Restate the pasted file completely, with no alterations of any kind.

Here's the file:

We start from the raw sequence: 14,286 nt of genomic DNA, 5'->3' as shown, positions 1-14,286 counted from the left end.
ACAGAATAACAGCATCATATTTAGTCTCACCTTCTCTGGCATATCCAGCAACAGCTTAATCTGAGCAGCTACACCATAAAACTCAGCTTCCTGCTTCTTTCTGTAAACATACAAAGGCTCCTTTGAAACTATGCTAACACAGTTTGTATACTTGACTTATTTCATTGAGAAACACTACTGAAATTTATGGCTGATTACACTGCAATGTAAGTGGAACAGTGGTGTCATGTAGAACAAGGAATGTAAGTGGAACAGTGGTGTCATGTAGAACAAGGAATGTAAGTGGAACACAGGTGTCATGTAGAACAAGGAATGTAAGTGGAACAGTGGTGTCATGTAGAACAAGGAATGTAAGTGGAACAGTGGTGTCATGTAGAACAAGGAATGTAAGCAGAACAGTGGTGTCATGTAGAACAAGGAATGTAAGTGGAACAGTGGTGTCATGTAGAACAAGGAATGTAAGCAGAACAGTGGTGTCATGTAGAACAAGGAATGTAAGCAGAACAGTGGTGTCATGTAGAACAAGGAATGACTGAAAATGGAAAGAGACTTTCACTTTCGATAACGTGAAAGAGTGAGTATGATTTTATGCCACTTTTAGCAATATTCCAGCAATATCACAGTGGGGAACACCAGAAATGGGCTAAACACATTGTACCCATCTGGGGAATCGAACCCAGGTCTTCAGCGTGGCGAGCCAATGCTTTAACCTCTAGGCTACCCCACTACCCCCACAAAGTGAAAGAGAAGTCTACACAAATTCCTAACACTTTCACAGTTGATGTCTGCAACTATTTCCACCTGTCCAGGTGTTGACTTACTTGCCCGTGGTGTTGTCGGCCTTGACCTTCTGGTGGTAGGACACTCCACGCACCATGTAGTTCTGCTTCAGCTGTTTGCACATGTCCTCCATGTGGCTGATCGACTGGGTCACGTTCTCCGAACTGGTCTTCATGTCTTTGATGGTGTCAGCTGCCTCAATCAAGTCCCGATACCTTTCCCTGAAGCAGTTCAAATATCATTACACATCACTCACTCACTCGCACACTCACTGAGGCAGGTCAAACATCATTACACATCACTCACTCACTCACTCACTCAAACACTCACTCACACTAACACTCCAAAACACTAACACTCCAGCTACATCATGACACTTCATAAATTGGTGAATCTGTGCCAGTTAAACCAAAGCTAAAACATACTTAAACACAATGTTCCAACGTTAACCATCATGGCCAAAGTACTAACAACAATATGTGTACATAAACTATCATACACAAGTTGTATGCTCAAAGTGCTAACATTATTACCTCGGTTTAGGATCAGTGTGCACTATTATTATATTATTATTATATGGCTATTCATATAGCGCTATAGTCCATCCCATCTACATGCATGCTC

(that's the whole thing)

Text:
We start from the raw sequence: 14,286 nt of genomic DNA, 5'->3' as shown, positions 1-14,286 counted from the left end.
ACAGAATAACAGCATCATATTTAGTCTCACCTTCTCTGGCATATCCAGCAACAGCTTAATCTGAGCAGCTACACCATAAAACTCAGCTTCCTGCTTCTTTCTGTAAACATACAAAGGCTCCTTTGAAACTATGCTAACACAGTTTGTATACTTGACTTATTTCATTGAGAAACACTACTGAAATTTATGGCTGATTACACTGCAATGTAAGTGGAACAGTGGTGTCATGTAGAACAAGGAATGTAAGTGGAACAGTGGTGTCATGTAGAACAAGGAATGTAAGTGGAACACAGGTGTCATGTAGAACAAGGAATGTAAGTGGAACAGTGGTGTCATGTAGAACAAGGAATGTAAGTGGAACAGTGGTGTCATGTAGAACAAGGAATGTAAGCAGAACAGTGGTGTCATGTAGAACAAGGAATGTAAGTGGAACAGTGGTGTCATGTAGAACAAGGAATGTAAGCAGAACAGTGGTGTCATGTAGAACAAGGAATGTAAGCAGAACAGTGGTGTCATGTAGAACAAGGAATGACTGAAAATGGAAAGAGACTTTCACTTTCGATAACGTGAAAGAGTGAGTATGATTTTATGCCACTTTTAGCAATATTCCAGCAATATCACAGTGGGGAACACCAGAAATGGGCTAAACACATTGTACCCATCTGGGGAATCGAACCCAGGTCTTCAGCGTGGCGAGCCAATGCTTTAACCTCTAGGCTACCCCACTACCCCCACAAAGTGAAAGAGAAGTCTACACAAATTCCTAACACTTTCACAGTTGATGTCTGCAACTATTTCCACCTGTCCAGGTGTTGACTTACTTGCCCGTGGTGTTGTCGGCCTTGACCTTCTGGTGGTAGGACACTCCACGCACCATGTAGTTCTGCTTCAGCTGTTTGCACATGTCCTCCATGTGGCTGATCGACTGGGTCACGTTCTCCGAACTGGTCTTCATGTCTTTGATGGTGTCAGCTGCCTCAATCAAGTCCCGATACCTTTCCCTGAAGCAGTTCAAATATCATTACACATCACTCACTCACTCGCACACTCACTGAGGCAGGTCAAACATCATTACACATCACTCACTCACTCACTCACTCAAACACTCACTCACACTAACACTCCAAAACACTAACACTCCAGCTACATCATGACACTTCATAAATTGGTGAATCTGTGCCAGTTAAACCAAAGCTAAAACATACTTAAACACAATGTTCCAACGTTAACCATCATGGCCAAAGTACTAACAACAATATGTGTACATAAACTATCATACACAAGTTGTATGCTCAAAGTGCTAACATTATTACCTCGGTTTAGGATCAGTGTGCACTATTATTATATTATTATTATATGGCTATTCATATAGCGCTATAGTCCATCCCATCTACATGCATGCTC